Iraqi bloc returns to parliament with the signs of a decline of the crisis
TUESDAY, JANUARY 31, 2012 11:24
Baghdad: Iraqi mass returned supported by the Sunnis in Iraq to the parliament sessions on Tuesday, ending a boycott of the Legislative Council, which ease the political crisis faced by the government of Prime Minister Nuri al-Maliki, but a number of ministers continued to boycott the government.
And ended the mass boycott of the Iraqi parliament as it tries to end the Iraqi blocs, the worst crisis facing the government during the year, escalating fears of a return to sectarian violence.
The crisis broke out just days after the final withdrawal of U.S. troops from Iraq in December, when the government tried to Maliki, the arrest of Tariq al-Hashimi's Sunni vice president of Iraq, and asked parliament to withdraw confidence from the Sunni lawmaker Saleh al-Mutlaq, who described al-Maliki as a dictator in a media interview.
The crisis prompted the Iraqi bloc to boycott parliament and the government.
Iraq and agreed on Sunday to end its boycott of parliament and most of the deputies returned to the Council on Tuesday, where he will participate in the discussion of the budget late in 2012.
Said Maysoon al-Iraqi, spokeswoman at a press conference on Sunday announced that the bloc as a gesture of good will return to parliament meetings in order to help create a healthy environment and for the National Congress to seek guarantees for the success of the conference and overcome the political crisis.
He said members of the Iraqi ministers of finance, education and science and are supported by the mass of the year will not return to participate in the meetings of the government, demanding the return of al-Mutlaq to the government. But three of its ministers, at least planning to attend the cabinet meeting.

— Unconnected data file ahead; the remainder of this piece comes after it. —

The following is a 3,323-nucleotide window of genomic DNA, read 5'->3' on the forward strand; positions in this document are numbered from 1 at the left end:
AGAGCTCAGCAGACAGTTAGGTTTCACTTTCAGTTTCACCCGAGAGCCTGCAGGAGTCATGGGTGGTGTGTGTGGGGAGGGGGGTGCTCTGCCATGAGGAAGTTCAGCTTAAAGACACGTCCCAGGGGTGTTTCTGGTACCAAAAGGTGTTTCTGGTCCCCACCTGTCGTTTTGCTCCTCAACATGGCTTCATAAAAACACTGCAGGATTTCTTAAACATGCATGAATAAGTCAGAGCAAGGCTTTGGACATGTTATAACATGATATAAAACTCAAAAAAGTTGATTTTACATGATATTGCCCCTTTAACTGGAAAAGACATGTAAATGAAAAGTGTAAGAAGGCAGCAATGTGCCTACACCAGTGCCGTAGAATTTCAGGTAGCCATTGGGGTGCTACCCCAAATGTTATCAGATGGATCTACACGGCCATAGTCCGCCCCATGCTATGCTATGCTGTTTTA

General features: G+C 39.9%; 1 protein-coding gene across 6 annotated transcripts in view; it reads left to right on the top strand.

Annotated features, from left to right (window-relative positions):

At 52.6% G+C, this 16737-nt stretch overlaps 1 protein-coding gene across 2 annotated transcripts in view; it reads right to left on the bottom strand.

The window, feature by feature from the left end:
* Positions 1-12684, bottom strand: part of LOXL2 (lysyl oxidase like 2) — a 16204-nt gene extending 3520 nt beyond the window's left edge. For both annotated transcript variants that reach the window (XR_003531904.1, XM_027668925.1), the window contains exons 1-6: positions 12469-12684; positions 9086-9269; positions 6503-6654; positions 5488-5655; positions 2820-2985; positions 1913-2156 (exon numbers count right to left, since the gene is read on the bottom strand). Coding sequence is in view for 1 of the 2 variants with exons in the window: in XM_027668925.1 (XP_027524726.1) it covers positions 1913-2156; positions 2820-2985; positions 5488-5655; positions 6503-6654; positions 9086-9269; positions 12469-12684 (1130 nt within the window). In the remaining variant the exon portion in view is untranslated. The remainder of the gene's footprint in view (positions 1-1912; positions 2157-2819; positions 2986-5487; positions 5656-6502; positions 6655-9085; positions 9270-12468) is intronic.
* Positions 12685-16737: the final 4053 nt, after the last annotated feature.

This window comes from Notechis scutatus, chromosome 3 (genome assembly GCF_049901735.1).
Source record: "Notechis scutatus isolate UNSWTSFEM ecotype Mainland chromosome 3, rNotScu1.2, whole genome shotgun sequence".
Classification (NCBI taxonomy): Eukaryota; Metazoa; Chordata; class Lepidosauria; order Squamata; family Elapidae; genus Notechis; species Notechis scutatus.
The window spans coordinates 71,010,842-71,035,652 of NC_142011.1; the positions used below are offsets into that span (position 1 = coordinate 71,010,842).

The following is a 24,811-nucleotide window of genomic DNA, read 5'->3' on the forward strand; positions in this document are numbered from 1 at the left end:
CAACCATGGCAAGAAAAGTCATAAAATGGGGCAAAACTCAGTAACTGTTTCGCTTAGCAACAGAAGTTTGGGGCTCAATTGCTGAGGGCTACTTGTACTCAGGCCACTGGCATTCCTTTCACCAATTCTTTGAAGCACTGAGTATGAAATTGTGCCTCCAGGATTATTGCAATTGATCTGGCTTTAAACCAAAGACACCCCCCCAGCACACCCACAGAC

Jaber said Jabri, a deputy in parliament and a member of the Finance Committee of the Legislative Council that the deputy decided to return to the Iraqi parliament because of the budget.
The MP said Ahmed al-Alwani, the great mass that talks will continue during the next few days on a boycott of the government. A senior source in the last Iraqi Shiite coalition talks between the owners did not address so far to the return of al-Mutlaq.
Maliki's position and strengthened during the crisis, through the division of Iraq itself. Continued a number of ministers in the work as a number of deputies threatened secession because they see that the boycott will have political damage.
Save-Hashemi, who denies charges of running a government for the assassination teams to the semi-autonomous Kurdistan region, where immediate arrest is unlikely.
Maliki says a former teacher of the Arabic language to move against al-Hashemi was not a judicial but a political move against prominent figures in the Iraqi bloc raised fears among Iraqis that Sunni domination of Shiites trying to strengthen the power and enhance its influence.
The crisis has highlighted deep divisions within the Iraqi government that has divided the ministries among Shiites, Sunnis and Kurds in the comfortable arrangements for power sharing stalled important legislation including the law of important oil and gas since it was formed a year ago.
Since the U.S. invasion that toppled Iraqi President Saddam Hussein in 2003, the growing influence of Shiite making the Sunnis feel marginalized. And Kurdish political blocs have succeeded most of the time in the contract alliances with the Shiite parties.
The recent political crisis coincided with a series of attacks on Shiite targets sparked fears of Iraq sliding back into sectarian violence that has killed tens of thousands of Iraqis a few years after the invasion.
Since the crisis broke in mid-December killed more than 450 people in the attacks.
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